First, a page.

HERE, then, are the rules of the perfect battle-game as we play it in an ordinary room.
(1) The Country must be arranged by one player, who, failing any other agreement, shall be selected by the toss of a coin.
(2) The other player shall then choose which side of the field he will fight from.
(3) The Country must be disturbed as little as possible in each move. Nothing in the Country shall be moved or set aside deliberately to facilitate the firing of guns. A player must not lie across the Country so as to crush or disturb the Country if his opponent objects. Whatever is moved by accident shall be replaced after the end of the move.
(1) After the Country is made and the sides chosen, then (and not until then) the players shall toss for the first move.
(2) If there is no curtain, the player winning the toss, hereafter called the First Player, shall next arrange his men along his back line, as he chooses. Any men he may place behind or in front of his back line shall count in the subsequent move as if they touched the back line at its nearest point. The Second Player shall then do the same. But if a curtain is available both first and second player may put down their men at the same time. Both players may take unlimited time for the putting down of their men; if there is a curtain it is drawn back when they are ready, and the game then begins.
(3) The subsequent moves after the putting down are timed. The length of time given for each move is determined by the size of the forces engaged. About a minute should be allowed for moving 30 men and a minute for each gun. Thus for a force of 110 men and 3 guns, moved by one player, seven minutes is an ample allowance. As the battle progresses and the men are killed off, the allowance is reduced as the players may agree. The player about to move stands at attention a yard behind his back line until the timekeeper says "Go." He then proceeds to make his move until time is up. He must instantly stop at the cry of "Time." Warning should be given by the timekeeper two minutes, one minute, and thirty seconds before time is up. There will be an interval before the next move, during which any disturbance of the Country can be rearranged and men accidentally overturned replaced in a proper attitude. This interval must not exceed five or four minutes, as may be agreed upon.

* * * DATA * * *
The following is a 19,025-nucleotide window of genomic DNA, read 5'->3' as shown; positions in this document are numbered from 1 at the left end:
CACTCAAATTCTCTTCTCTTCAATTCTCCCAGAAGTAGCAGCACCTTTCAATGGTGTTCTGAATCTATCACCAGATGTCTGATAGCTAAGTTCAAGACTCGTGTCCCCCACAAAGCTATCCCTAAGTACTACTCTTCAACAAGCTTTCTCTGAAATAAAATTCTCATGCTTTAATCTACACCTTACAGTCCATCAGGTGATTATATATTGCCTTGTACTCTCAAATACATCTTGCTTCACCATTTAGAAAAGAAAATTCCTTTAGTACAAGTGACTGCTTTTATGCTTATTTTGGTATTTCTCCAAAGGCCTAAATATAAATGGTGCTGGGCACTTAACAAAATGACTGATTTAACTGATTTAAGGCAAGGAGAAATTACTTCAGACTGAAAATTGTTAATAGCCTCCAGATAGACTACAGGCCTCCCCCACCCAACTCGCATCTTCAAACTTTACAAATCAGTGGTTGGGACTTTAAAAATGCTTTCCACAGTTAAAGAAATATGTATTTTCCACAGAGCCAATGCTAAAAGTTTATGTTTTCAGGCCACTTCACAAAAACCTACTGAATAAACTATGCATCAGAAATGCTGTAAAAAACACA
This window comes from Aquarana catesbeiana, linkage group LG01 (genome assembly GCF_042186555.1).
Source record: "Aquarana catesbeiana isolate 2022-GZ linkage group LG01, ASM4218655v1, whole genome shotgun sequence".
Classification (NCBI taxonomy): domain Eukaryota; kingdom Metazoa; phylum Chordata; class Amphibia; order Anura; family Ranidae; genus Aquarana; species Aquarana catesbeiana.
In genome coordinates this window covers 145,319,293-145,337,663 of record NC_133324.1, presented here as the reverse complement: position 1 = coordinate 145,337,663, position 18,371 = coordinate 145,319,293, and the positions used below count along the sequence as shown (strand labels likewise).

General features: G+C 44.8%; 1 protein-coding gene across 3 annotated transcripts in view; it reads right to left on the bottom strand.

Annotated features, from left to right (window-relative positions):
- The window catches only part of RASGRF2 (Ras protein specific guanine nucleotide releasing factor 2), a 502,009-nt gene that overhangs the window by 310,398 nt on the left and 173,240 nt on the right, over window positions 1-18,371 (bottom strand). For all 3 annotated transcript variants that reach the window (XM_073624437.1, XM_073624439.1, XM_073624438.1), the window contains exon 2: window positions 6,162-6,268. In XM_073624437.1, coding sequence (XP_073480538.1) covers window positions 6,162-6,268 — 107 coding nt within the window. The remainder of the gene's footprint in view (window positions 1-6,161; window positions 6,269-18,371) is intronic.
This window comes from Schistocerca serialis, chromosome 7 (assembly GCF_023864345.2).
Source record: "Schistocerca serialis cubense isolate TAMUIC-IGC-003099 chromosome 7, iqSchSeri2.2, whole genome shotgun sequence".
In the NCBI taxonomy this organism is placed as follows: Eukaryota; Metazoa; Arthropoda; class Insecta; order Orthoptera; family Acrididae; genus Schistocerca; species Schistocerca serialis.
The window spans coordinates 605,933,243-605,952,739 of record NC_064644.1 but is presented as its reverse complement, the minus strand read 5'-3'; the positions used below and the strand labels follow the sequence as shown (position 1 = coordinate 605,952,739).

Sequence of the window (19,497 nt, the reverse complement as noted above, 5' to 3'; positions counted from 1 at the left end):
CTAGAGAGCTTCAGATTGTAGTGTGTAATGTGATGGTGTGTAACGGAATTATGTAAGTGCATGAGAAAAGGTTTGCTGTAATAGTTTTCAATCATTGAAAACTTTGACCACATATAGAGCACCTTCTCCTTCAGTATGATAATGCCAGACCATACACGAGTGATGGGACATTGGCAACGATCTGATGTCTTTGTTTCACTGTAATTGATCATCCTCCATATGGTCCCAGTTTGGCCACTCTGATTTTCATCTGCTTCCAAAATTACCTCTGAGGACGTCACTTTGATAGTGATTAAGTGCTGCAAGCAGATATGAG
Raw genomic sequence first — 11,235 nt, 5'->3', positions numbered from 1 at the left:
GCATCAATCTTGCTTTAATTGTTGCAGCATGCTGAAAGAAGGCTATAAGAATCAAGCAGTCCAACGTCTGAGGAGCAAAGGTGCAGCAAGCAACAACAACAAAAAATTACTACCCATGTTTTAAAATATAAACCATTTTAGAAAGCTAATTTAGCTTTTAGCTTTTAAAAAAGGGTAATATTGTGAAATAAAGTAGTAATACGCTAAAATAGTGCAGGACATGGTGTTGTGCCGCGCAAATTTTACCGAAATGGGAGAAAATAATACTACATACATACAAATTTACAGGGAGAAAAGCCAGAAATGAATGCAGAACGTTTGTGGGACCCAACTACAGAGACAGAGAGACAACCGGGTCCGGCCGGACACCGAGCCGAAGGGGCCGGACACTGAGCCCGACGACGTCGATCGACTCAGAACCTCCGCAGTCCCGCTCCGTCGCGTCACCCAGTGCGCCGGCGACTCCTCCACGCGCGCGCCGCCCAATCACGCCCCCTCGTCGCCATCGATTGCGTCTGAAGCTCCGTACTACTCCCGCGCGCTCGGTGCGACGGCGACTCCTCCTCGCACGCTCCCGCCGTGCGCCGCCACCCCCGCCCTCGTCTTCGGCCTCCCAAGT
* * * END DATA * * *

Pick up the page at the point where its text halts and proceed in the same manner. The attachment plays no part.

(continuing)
(4) Guns must not be fired before the second move of the first player--not counting the "putting down" as a move. Thus the first player puts down, then the second player, the first player moves, then the second player, and the two forces are then supposed to come into effective range of each other and the first player may open fire if he wishes to do so.
(5) In making his move a player must move or fire his guns if he wants to do so, before moving his men. To this rule of "Guns First" there is to be no exception.
(6) Every soldier may be moved and every gun moved or fired at each move, subject to the following rules:
MOBILITY OF THE VARIOUS ARMS
(Each player must be provided with two pieces of string, one two feet in length and the other six inches.)
(I) An infantry-man may be moved a foot or any less distance at each move.
(II) A cavalry-man may be moved two feet or any less distance at each move.
(III) A gun is in action if there are at least four men of its own side within six inches of it. If there are not at least four men within that distance, it can neither be moved nor fired.
(IV) If a gun is in action it can either be moved or fired at each move, but not both. If it is fired, it may fire as many as four shots in each move. It may be swung round on its axis (the middle point of its wheel axle) to take aim, provided the Country about it permits; it may be elevated or depressed, and the soldiers about it may, at the discretion of the firer, be made to lie down in their places to facilitate its handling. Moreover, soldiers who have got in front of the fire of their own guns may lie down while the guns fire over them. At the end of the move the gun must be left without altering its elevation and pointing in the direction of the last shot. And after firing, two men must be placed exactly at the end of the trail of the gun, one on either side in a line directly behind the wheels. So much for firing. If the gun is moved and not fired, then at least four men who are with the gun must move up with it to its new position, and be placed within six inches of it in its new position. The gun itself must be placed trail forward and the muzzle pointing back in the direction from which it came, and so it must remain until it is swung round on its axis to fire. Obviously the distance which a gun can move will be determined by the men it is with; if there are at least four cavalry-men with it, they can take the gun two feet, but if there are fewer cavalry-men than four and the rest infantry, or no cavalry and all infantry, the gun will be movable only one foot.
(V) Every man must be placed fairly clear of hills, buildings, trees, guns, etc. He must not be jammed into interstices, and either player may insist upon a clear distance between any man and any gun or other object of at least one-sixteenth of an inch. Nor must men be packed in contact with men. A space of one-sixteenth of an inch should be kept between them.
(VI) When men are knocked over by a shot they are dead, and as many men are dead as a shot knocks over or causes to fall or to lean so that they would fall if unsupported. But if a shot strikes a man but does not knock him over, he is dead, provided the shot has not already killed a man. But a shot cannot kill more than one man without knocking him over, and if it touches several without oversetting them, only the first touched is dead and the others are not incapacitated. A shot that rebounds from or glances off any object and touches a man, kills him; it kills him even if it simply rolls to his feet, subject to what has been said in the previous sentence.